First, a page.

Of particular interest to me is the options available to women in this period. Contemplating the limitations Marian of Ravenskeep must face as she is torn between maintaining her holdings while esteemed but unpleasant men threaten her fragile liberty, makes me grateful that I live in a place and time where I am more than an exchange of property only suited for childbearing. Today, I am valued as a person with thoughts and rights. One's physical sex is still a key part of self-definition yet it is far broader than previous historical periods.
No one should be judged or weighed strictly by biology or economic standing. Focusing too much on difference, even with the best of intentions, can, damage the social fabric. This is how stereotypes are formed and, while often based in some truth, they are usually blown out of proportion to reality. Differences between men and women exist, there's no denying that, but both need to be treated with respect and given the autonomy to pursue self-discovery and fulfillment.
Marian of Ravenskeep is not the only person bound by circumstance in 'Lady of the Forest'. The novel does a good job of also showing how trapped Robert of Loxley is in the society of decorum he was born to. Having seen more of the world and been privy to its cruelties, he sees the emptiness of courting favour and the monstrosities he used to overlook. Although his options are not as restricted as Marian's, he too is snared by expectations.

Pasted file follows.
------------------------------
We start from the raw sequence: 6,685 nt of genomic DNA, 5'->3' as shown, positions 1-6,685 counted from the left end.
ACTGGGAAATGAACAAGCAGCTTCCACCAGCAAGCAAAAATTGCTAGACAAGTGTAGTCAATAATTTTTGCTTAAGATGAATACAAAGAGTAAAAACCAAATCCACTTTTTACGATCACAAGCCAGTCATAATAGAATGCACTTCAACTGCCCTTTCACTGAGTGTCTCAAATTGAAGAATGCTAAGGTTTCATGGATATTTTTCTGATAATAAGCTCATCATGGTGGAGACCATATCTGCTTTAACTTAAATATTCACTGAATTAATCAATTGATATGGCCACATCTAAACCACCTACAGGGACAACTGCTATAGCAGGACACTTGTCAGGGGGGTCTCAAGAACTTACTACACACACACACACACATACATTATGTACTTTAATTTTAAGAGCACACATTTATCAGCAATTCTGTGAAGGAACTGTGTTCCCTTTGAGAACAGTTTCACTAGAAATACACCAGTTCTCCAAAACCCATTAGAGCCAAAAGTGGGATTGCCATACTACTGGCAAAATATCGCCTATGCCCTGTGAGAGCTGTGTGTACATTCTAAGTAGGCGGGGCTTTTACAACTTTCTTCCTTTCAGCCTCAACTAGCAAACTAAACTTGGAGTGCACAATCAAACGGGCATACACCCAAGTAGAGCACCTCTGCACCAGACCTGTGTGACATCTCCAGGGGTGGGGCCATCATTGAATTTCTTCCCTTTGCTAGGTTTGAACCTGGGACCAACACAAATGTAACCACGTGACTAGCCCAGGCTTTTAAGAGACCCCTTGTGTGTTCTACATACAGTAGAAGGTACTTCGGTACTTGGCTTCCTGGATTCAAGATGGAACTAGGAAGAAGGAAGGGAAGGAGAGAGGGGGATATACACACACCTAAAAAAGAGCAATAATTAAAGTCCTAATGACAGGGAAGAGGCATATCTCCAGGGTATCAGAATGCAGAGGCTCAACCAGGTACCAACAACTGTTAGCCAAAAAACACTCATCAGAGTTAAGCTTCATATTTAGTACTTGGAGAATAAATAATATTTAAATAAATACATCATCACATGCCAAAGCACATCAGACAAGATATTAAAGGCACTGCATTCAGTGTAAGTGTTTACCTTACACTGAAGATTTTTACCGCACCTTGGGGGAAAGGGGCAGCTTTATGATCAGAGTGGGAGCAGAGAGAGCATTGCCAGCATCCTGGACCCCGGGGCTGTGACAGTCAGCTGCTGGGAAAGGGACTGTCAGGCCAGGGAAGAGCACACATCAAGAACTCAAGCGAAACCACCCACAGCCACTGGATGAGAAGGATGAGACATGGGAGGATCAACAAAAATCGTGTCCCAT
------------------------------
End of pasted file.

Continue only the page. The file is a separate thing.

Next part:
So long as a person's actions do not harm others, I see no reason why they shouldn't be able to pursue them. Society is changing faster now than in any previous period of history. There's enormous positive potential as well as negative. If people have stability in their lives and the right to choose, I believe humanity has a chance of succeeding. In what? That is for us all to decide.
The below image is courtesy of dashinvaine